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The Day

2011 | 85 min | R | 1.85:1

The Day


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Movie appeal




Theatrical release date

 29 August, 2012

Country of origin

 United States



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Screenshots from The Day Blu-ray

The Day Preview  

 / 10
Preview by Brian Orndorf, September 1, 2012

One would think that a movie produced by World Wrestling Entertainment would contain a little more theatricality, a little more bang for the buck. “The Day” is a post-apocalyptic actioner from the sports entertainment factory, and despite a plot that dabbles in cannibalism and supplies a sizeable body count, there’s little here that invigorates the senses, despite a production that’s sniffing around for a certain tone of badassery it never achieves. Glum, poorly acted, and hard on the eyes, “The Day” is a flat feature with a few spikes of absurdity that push the production into unintentional camp. Even by the relatively low standards of the siege horror genre, this picture is a tedious waste of time.

A decade after an unexplained breakdown in society, a group of survivors makes their way across the land, searching for food and temporary shelter. Led by Rick (Dominic Monaghan), the gang, including Shannon (Shannyn Sossamon, weaving in and out of a southern accent), Adam (Shawn Ashmore), Mary (Ashley Bell), and Henson (Cary Hardrict), is ready for break when they reach a remote farmhouse, settling in to cleanse themselves and catch up on rest before they continue on their aimless way. Instead of peace, the team discovers a trap laid by a pack of cannibals guided by Father (Michael Eklund), also learning that Mary was once a member of the flesh-eaters. Now with paranoia in the air, the group settles in, ready to defend themselves with limited ammo, while Mary, now exposed to both sides, battles to prove her allegiance to her newfound family, leading the charge against the encroaching cannibals.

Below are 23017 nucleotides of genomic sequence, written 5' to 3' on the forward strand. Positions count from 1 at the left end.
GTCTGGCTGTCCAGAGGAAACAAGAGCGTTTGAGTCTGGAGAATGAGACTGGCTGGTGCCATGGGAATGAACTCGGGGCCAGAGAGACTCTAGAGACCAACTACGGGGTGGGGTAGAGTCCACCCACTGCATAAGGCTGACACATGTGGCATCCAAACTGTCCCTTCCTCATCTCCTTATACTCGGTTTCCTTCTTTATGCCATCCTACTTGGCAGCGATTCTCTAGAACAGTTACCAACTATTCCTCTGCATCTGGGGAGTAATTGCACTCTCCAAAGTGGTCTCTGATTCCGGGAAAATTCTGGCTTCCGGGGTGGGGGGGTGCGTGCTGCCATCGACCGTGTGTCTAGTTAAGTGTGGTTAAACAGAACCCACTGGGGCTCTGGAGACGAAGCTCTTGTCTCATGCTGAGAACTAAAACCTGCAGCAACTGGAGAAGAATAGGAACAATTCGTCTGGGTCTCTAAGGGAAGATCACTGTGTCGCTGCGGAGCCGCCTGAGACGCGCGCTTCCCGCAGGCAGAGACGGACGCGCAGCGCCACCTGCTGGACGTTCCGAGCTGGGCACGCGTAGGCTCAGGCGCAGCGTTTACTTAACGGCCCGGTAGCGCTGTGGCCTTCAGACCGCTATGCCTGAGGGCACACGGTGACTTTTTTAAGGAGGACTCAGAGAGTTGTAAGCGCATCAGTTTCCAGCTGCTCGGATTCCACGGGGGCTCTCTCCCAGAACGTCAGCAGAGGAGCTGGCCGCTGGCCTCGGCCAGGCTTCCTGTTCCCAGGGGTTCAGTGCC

Drained of color and anchored with a low budget, “The Day” looks like many other horror offerings out there in the marketplace, boiling down a ravaged world to empty rural roads and rotting house interiors, with a monochromatic look assisting the weary atmosphere. It’s the end of the world, folks, and hues are in limited supply. The screenplay by Luke Passmore comprehends the challenges ahead, written with a limited scale in mind, finding the characters locked in conversations and confessions to help pad the run time, shying away from warfare for as long as possible. The attempt at humanization is admirable, but ineffective, piling on the clichés to connect to an audience that wants the rough stuff, while the performances leave much to be desired, often caught in a cursing vortex to come off sufficiently butch. Passmore’s work is unimaginative, with more time spent launching accusations than spreading exposition, leaving the cannibal mission and the very weight of the queasy world a frustrating question mark that’s never resolved.

Speaking of questions, I wonder why Mary, who bears the tattoo of the cannibals on her thigh, would trudge around the wasteland in a short, loose dress, practically begging those around her to take note of her controversial past life. Maybe pants are a luxury during this apocalypse, or maybe it’s slack filmmaking. There’s plenty of time to consider these fumbled creative choices while the characters drone on about nothing in particular.

Enough about logic, how’s “The Day” as an action film? Surprisingly limp, showing dependence on trendy cinematography and iffy visual effects to render the savagery. Director Douglas Aarniokoski (“Highlander: Endgame”) also displays difficulty with spatial relationships and a general surge of barbarism. These unshowered warriors wield machetes and axes, yet “The Day” doesn’t contain an electric charge of brutality, diluting the urgency of the violence and robbing the picture of the escapism it’s looking to impart. Its survivors vs. cannibals, but there’s no reason to care about the showdown beyond cheap thrills, which are few and far between.

“The Day” drags along the ground for most of its running time, with Bell’s largely mute role the only saving grace (despite the skirt, the ex-cannibal is pleasingly leathered and familiar with firepower). With such a grungy premise, more could’ve been accomplished with stronger production talent and an audacious script. Instead, the end of the world feels emotionally false and strangely inert.

Starring: Dominic Monaghan, Shawn Ashmore, Shannyn Sossamon, Ashley Bell, Michael Eklund, Cory Hardrict
Director: Douglas Aarniokoski

» See full cast & crew

The Day, Forum Discussions

Last post
The day the Earth stood still 59 Jan 07, 2009
Back in the Day... 58 Feb 17, 2009
The day off movie marathon 41 Dec 06, 2011
"Don't Watch" The Day After 10 Dec 28, 2010

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